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Miller testimony to end grand jury CIA probe


Miller testimony to end grand jury CIA probe
By Edward Alden in Washington
Published: September 30 2005 21:34 | Last updated: September 30 2005 23:50

A US grand jury investigation into whether White House officials broke the law by exposing a covert Central Intelligence Agency operative is set to conclude after testimony on Friday from a New York Times reporter.

Judith Miller, who was imprisoned for nearly three months after refusing to testify about her conversations with a top aide to Dick Cheney, vice-president, was released on Thursday when she agreed to testify. She appeared before the grand jury in Washington Friday morning.

The conclusion of the investigation could multiply the woes of President George W. Bush if it results in indictments against one or more of his officials. It follows the resignation of Tom DeLay as House Republican leader after a Texas criminal indictment this week for alleged campaign finance fraud, and continued fall-out over the federal response to Hurricane Katrina.

The probe, led by Chicago prosecutor Patrick Fitzgerald, was launched after a newspaper columnist in 2003 printed the name of Valerie Plame, an undercover CIA agent. Mr Fitzgerald is investigating whether White House officials illegally disclosed Ms Plame's name in order to discredit her husband, former ambassador Joseph Wilson.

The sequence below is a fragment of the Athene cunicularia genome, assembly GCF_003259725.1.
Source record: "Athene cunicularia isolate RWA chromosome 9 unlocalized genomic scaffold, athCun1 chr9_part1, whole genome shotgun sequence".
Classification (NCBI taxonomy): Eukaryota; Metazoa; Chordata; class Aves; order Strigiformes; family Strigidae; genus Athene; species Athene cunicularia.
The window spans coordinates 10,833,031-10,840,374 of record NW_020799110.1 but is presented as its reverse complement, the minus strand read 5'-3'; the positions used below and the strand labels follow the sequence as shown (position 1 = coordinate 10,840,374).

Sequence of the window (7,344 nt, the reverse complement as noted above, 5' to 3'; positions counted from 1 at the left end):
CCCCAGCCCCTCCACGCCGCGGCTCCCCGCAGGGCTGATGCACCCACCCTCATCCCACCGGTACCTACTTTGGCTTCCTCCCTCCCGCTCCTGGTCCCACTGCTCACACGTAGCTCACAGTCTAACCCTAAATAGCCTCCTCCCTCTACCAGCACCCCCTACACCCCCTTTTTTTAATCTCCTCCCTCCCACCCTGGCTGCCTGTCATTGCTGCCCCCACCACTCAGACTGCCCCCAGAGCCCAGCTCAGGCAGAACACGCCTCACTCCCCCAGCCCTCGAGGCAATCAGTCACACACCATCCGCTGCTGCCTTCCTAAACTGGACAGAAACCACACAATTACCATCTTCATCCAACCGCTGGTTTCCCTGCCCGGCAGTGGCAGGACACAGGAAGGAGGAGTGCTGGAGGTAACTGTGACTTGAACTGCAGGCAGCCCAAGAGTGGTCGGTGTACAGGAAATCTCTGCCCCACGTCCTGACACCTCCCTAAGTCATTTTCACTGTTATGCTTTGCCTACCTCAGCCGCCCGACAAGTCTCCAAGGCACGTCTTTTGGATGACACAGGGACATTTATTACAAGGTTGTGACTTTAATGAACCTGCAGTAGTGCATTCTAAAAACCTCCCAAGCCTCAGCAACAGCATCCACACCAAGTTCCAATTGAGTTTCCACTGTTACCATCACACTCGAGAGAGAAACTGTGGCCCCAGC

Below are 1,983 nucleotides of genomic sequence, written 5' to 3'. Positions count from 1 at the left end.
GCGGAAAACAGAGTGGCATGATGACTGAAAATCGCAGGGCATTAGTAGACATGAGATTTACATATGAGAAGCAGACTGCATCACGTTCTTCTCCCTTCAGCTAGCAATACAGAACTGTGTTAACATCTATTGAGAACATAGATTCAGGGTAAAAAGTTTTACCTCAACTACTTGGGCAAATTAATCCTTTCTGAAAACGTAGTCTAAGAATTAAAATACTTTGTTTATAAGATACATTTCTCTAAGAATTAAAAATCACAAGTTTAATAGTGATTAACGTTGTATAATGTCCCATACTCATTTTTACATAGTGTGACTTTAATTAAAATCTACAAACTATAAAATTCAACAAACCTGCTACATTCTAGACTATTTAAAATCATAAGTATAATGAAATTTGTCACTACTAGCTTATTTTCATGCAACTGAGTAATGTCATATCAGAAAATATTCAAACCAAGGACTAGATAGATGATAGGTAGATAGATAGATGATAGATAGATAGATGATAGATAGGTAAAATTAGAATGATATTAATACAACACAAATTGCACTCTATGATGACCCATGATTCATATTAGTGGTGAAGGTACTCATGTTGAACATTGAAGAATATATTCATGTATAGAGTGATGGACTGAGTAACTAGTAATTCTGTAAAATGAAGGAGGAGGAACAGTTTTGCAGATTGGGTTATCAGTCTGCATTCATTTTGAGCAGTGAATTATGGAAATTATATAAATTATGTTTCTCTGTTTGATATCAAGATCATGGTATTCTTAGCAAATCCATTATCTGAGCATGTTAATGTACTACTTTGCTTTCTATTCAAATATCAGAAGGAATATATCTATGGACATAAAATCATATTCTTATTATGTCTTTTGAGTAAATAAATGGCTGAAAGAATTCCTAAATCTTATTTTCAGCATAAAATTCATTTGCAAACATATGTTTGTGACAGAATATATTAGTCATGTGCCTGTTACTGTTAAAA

Mr Wilson, who was sent on a CIA fact-finding mission regarding Iraq's alleged nuclear programme, embarrassed the administration by later publicly questioning intelligence claims that Saddam Hussein had tried to acquire uranium for a nuclear bomb.

The two-year investigation could end this month with no charges being laid. But any indictments could prove damaging for the administration, which has so far escaped political consequences over its insistence in the run-up to the war that Iraq possessed stockpiles of chemical and biological weapons and was developing nuclear weapons.

One of the reporters who has already testified before the grand jury, Matthew Cooper of Time magazine, disclosed that one of his sources for stories about the Plame/Wilson affair was Karl Rove, the White House deputy chief of staff.

The New York Times reported on Friday that Ms Miller's source was Lewis Libby, chief of staff to Mr Cheney. Ms Miller, however, never wrote a story based on that conversation, and Mr Cooper says he told the grand jury that neither Mr Rove nor Mr Libby disclosed to him Ms Plame's name or her covert status.

No details have yet emerged of the grand jury testimony of Robert Novak, the columnist who first revealed Ms Plame's identity. Ms Miller was jailed in July after refusing to testify before the grand jury, insisting she had promised confidentiality to her source. But following her testimony yesterday she said she had received a “personal voluntary waiver

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